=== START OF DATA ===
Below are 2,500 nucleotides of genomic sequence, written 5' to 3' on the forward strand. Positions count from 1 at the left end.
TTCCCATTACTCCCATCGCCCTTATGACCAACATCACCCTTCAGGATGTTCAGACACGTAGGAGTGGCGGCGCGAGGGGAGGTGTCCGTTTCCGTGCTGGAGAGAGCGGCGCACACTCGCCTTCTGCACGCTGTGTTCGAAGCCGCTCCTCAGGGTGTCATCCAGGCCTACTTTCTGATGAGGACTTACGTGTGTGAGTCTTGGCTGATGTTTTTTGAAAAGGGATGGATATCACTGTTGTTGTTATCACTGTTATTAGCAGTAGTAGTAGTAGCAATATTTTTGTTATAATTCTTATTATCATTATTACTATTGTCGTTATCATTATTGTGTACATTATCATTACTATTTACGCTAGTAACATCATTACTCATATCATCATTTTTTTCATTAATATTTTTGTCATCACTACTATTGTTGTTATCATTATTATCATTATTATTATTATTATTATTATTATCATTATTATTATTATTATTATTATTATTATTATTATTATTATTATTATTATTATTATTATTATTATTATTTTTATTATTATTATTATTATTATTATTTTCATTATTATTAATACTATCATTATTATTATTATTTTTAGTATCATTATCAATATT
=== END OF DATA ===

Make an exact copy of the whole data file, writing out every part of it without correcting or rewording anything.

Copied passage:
Below are 2,500 nucleotides of genomic sequence, written 5' to 3' on the forward strand. Positions count from 1 at the left end.
TTCCCATTACTCCCATCGCCCTTATGACCAACATCACCCTTCAGGATGTTCAGACACGTAGGAGTGGCGGCGCGAGGGGAGGTGTCCGTTTCCGTGCTGGAGAGAGCGGCGCACACTCGCCTTCTGCACGCTGTGTTCGAAGCCGCTCCTCAGGGTGTCATCCAGGCCTACTTTCTGATGAGGACTTACGTGTGTGAGTCTTGGCTGATGTTTTTTGAAAAGGGATGGATATCACTGTTGTTGTTATCACTGTTATTAGCAGTAGTAGTAGTAGCAATATTTTTGTTATAATTCTTATTATCATTATTACTATTGTCGTTATCATTATTGTGTACATTATCATTACTATTTACGCTAGTAACATCATTACTCATATCATCATTTTTTTCATTAATATTTTTGTCATCACTACTATTGTTGTTATCATTATTATCATTATTATTATTATTATTATTATTATCATTATTATTATTATTATTATTATTATTATTATTATTATTATTATTATTATTATTATTATTATTATTATTTTTATTATTATTATTATTATTATTATTTTCATTATTATTAATACTATCATTATTATTATTATTTTTAGTATCATTATCAATATT